(Reuters) - Blacklisted writer Dalton Trumbo, who penned the screenplay for the classic film "Roman Holiday," had his credit restored by a Hollywood writers group on Monday, reversing history 58 years after the movie's release.
Trumbo, the writer behind the original story for the 1953 film starring Audrey Hepburn and Gregory Peck, was part of the Hollywood Ten, a group of industry writers and directors who were accused of being Communist sympathizers by the U.S. House of Representatives' Committee on Un-American Activities.
The Ten and others were blacklisted in the late 1940s and '50s by Hollywood film studios concerned that hiring them would be bad for business. The blacklist ruined many careers and some writers, like Trumbo, used surrogates for their work.
"It is not in our power to erase the mistakes or the suffering of the past," Writers Guild of America West President Chris Keyser in a statement. "But we can make amends, we can pledge not to fall prey again to the dangerous power of fear or to the impulse to censor, even if that pledge is really only a hope. And, in the end, we can give credit where credit is due."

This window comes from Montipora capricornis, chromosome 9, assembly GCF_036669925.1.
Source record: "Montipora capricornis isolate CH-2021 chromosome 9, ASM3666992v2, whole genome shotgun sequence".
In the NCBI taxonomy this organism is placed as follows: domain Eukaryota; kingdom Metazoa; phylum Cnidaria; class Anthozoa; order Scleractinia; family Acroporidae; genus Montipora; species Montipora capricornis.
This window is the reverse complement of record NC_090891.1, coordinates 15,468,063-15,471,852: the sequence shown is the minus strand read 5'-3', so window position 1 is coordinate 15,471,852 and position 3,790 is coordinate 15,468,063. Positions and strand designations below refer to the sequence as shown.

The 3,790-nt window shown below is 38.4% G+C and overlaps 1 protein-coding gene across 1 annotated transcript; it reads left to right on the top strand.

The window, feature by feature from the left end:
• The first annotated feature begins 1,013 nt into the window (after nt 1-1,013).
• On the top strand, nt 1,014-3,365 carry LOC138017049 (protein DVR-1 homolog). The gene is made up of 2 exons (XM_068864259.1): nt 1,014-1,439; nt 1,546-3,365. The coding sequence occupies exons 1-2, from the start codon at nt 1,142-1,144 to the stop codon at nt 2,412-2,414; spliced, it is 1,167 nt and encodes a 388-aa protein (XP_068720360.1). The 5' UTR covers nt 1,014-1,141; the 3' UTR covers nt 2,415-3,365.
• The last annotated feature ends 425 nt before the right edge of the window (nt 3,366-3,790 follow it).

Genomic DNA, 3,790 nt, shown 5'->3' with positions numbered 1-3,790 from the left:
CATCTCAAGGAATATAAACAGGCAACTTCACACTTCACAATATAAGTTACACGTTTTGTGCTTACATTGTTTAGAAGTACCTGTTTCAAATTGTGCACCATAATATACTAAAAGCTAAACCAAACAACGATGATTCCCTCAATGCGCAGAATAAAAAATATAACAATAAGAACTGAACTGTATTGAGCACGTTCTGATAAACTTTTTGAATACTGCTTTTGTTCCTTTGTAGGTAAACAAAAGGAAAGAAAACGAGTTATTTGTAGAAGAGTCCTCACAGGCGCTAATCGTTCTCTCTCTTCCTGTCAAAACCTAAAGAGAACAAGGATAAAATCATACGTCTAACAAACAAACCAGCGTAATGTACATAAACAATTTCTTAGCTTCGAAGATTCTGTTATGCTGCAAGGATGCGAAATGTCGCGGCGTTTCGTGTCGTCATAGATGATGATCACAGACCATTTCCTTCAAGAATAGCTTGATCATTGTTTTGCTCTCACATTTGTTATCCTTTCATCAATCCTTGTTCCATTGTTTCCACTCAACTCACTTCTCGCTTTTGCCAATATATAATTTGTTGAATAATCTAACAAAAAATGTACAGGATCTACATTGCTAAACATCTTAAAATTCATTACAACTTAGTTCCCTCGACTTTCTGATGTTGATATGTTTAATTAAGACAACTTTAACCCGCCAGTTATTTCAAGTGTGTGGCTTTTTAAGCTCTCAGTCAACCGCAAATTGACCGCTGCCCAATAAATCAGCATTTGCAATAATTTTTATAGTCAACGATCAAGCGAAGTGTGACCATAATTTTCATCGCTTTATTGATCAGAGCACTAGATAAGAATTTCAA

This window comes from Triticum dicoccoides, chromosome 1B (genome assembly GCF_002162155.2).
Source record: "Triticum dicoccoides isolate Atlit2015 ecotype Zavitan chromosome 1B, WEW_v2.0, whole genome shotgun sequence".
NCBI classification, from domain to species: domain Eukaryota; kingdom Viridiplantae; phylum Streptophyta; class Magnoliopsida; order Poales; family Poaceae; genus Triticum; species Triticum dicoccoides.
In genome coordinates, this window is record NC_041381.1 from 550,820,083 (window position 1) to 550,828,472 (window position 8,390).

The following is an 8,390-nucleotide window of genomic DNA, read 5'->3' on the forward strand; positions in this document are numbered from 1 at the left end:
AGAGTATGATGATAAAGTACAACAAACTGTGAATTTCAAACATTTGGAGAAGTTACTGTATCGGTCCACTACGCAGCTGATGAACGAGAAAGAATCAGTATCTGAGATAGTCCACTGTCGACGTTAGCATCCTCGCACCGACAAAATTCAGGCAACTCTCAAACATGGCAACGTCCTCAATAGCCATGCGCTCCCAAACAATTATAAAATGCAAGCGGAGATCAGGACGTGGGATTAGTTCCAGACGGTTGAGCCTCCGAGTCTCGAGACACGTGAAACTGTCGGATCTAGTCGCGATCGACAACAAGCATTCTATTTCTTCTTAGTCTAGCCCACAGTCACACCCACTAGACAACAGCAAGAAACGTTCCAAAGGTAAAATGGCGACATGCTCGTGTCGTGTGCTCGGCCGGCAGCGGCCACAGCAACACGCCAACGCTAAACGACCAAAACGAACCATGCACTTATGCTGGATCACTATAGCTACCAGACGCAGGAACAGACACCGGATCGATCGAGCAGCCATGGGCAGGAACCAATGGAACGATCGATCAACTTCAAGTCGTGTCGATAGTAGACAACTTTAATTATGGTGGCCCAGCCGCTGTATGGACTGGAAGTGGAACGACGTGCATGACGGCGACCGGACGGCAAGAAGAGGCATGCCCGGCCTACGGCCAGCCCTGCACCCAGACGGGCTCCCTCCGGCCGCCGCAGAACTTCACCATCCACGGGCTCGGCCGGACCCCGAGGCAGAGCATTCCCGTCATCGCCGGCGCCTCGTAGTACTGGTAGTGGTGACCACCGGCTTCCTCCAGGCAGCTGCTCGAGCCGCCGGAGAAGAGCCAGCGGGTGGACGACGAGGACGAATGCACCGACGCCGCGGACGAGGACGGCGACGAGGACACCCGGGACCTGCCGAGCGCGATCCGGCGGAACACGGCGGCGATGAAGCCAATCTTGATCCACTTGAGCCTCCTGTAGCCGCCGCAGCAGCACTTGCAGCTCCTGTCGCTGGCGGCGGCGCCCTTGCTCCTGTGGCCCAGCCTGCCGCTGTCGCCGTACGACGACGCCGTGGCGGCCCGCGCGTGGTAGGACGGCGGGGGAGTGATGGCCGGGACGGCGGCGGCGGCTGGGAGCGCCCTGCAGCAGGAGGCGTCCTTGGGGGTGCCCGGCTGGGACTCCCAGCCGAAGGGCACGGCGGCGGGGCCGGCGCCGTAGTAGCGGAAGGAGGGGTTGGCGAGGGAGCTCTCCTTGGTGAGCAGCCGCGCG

The WGA is a trade organization that represents film, TV and other writers, and it regularly decides issues on screenwriting credit when, and if, disputes arise.
Following his blacklisting, Trumbo moved to Mexico to work anonymously and used fellow screenwriter Ian McClellan Hunter as a frontman for his writing in Hollywood. Hunter, whose name appears on the credits for "Roman Holiday," submitted Trumbo's script and collected the studio's payment on his behalf.
Hunter was later blacklisted, too.
Chris Trumbo and Tim Hunter, sons of both screenwriters, approached the WGA in 2010 to propose that Dalton Trumbo be recognized as the original writer of "Roman Holiday."
The WGA found evidence supporting their claims and although the credited writers of the film are no longer alive, the guild made an attempt to reverse history.
"The WGA has not undone the hurt, but it has, at last and at least, told the truth. That fact is a tribute to the friendship of two fathers and then two sons and to a thing we can hold on to, which is that the friendship was stronger than and outlived the hate," said Keyser.
(Reporting by Piya Sinha-Roy; Editing by Bob Tourtellotte)